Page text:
After the end of the Swedish wars, S. Koryciński joined the castle restaurant, which after his death was continued by the widow Anna Petronela Korycińska. At that time, a new residential house was built, which was given the character of an old-fashioned residence. The lustration of 1660 indicates significant progress in construction works and gives the first known description of the building and the entire hill, which was entered through a drawbridge, supported on pillars above a deep moat. Remnants of two pillars survived on the right side before entering the entrance gate.

The administration together with the paternal castle then passed into the hands of Nicholas Korycinski, and after him took over Jan Kazimierz Warszycki, the owner of Pilica and Ogrodzieniec. In the 18th century, the starosty was in the hands of the Łubieńskis, and later by family affinities in the hands of the Załuski family (from 1756). The last of this family, Teofil Załuski, was admitted on 5 July 1787 in the paternity castle of King Stanisław August Poniatowski. King first visited the Dark Cave (see route 3a, p.), And later was received in castle chambers richly adorned with satin, Persian, Turkish and Chinese tapestries, lined with eastern carpets, covered with furniture, covered with velvet, damask, embroidered with gold - which they were reflected in the silver mirrors, among various beautiful and extremely expensive peculiarities (E. Sukertowa: "Castle in Ojców"). After a two-hour conversation, Stanisław August sat down to the feast, and then invited to the castle chapel, he held the daughter of Teofil Zaluski, who was named Maria Salomea. In the evening, the king left the castle, thanking the Załuski family for his eager and pleasant reception in Ojców ("Diary ..." by A. Naruszewicz).

According to the iconographic records and research of J. T. Frazik, the condition of the castle in the first half of the 19th century The eighteenth century was as follows: to the entrance gate he led a wooden bridge stretched over a deep moat, tethered and supported on three pairs of stone pillars. A two-storey gate building with a passage at the bottom and a chamber on the first floor was crowned with a broken Polish roof. From the gate towards the east a fragment of the wall, probably covering the upper part of the communication route, ran to the right, and to the right of it on a rectangular rock promontory, now covered with trees, stood a stately dwelling, two-storey, with a broken roof.

According to the inventory measurement drawn up in 1829 by Wilhelm Giersz, the assessor of the construction of the Krakow voivodship, the residential part of the ground floor consisted of the main vestibule (hence the stairs to the basement and the second floor), six chambers and two alcoves. From the north side adjacent chapel (oriented), whose projection is an elongated rectangle, extending partly beyond the east. the facade of the main building. A similar layout had a floor with the difference that from the west side. instead of two chambers there was one large, representative one. On Mon. West. from the residential part there was a large courtyard surrounded by a wall, along which there were farm buildings: a kennel, a shed, two stables, a garden behind them, a kitchen and a chicken house behind them. In the middle of the courtyard, opposite the kitchen, there was a well-preserved well, depth 48 m, carved in the rock; today it is about 20 m, and its present walling dates back to 1972. The whole tower was dominated over the entire foundation (from the second half of the 14th century, having an octagonal projection, inside a round) with 2 floors, to prisoners, an iron door to it, as given lustration from 1789. The castle in this state survived until the fall of the Polish-Lithuanian Commonwealth (1795). According to the cited survey at the foot of the castle, there was also a farm, in it a residence for a steward, a bakery with a chamber, 4 pigsties, a coach house, a brewery, a distillery, a tavern, a mill and a sawmill.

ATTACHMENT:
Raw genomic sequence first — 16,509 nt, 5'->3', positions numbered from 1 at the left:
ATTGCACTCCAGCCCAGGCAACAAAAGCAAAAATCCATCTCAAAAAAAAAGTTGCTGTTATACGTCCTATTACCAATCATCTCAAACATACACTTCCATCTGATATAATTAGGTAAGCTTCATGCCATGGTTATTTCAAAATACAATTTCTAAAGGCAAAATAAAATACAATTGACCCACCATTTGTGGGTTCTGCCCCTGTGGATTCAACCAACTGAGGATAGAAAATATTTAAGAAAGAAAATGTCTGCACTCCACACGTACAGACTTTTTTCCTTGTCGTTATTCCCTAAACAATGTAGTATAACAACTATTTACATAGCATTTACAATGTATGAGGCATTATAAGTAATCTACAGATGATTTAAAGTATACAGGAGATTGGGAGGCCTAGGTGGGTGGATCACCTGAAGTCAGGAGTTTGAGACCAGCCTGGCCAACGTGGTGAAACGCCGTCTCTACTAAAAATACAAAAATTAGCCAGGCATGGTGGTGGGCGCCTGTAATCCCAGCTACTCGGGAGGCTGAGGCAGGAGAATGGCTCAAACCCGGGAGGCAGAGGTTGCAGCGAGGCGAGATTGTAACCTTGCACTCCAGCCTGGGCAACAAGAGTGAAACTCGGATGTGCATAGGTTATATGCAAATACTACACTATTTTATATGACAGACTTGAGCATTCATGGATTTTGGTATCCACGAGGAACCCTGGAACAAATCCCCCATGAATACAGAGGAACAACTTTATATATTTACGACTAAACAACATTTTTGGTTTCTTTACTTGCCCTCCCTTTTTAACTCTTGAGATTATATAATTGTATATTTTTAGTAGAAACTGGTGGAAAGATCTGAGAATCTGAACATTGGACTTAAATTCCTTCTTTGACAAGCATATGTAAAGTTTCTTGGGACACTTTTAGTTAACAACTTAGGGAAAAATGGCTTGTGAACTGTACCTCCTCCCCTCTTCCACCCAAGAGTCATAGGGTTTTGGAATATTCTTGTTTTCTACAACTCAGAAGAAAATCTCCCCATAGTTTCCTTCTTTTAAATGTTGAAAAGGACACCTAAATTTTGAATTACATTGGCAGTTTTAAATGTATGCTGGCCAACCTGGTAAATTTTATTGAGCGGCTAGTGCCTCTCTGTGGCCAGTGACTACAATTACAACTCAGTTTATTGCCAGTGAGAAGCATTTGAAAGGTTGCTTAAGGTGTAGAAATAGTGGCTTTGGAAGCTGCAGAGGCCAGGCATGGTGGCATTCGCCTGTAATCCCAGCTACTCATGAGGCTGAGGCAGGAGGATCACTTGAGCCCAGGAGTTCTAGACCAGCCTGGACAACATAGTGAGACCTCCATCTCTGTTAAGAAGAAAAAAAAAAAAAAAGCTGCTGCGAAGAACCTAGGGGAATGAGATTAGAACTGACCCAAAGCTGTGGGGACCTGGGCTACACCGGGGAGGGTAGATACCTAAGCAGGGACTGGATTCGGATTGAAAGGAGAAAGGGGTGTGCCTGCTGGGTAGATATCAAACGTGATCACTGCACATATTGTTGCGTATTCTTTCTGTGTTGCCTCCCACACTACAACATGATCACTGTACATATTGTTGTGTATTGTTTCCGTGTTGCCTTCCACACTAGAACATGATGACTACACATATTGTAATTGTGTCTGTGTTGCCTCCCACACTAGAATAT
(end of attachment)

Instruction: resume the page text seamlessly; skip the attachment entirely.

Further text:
After the Third Partition of Poland, the process of rapid devastation of the Paternity Castle began. Already in 1811, Julian Ursyn Niemcewicz, visiting the castle, noted that it is rarely inhabited, and that Klementyna of Tanskie Hoffmanowa in 1826 did not see the castle chambers anymore, because even their inner walls threatened danger.

In 1829, the Russian government sold the Fathers to Konstanty Wolicki, who stripped the castle walls. Only the entrance gate, octagonal tower and defensive walls were left.

In the nineteenth century, attempts were made several times to renew or even rebuild the castle. From the 1940s, when the Fathers were the property of the Prędowski family, an unfinished neo-Gothic castle reconstruction project was made by Franciszek Maria Lanci. The reconstruction of the castle was also thought of by another father-in-command, Aleksander Przeździecki, but the January Uprising, and in consequence the sale of goods, destroyed his intentions. Concrete plans were taken only at the end of the 19th century by Ludwik Krasiński, who after the restoration of the castle intended to organize an archaeological and natural museum inside it. Having assembled the building material, he proceeded to the first works during which the bridge was liquidated and the moat was filled in, and the octagonal tower was reduced by about 6 m due to the poor strength of its walls. The restoration work was limited to renewing the downhill gate; two additional windows were made of it, the upper part was rebuilt, and a living room was built there, and external stairs were added to it. The death of L. Krasiński (1895) interrupted further conservation work.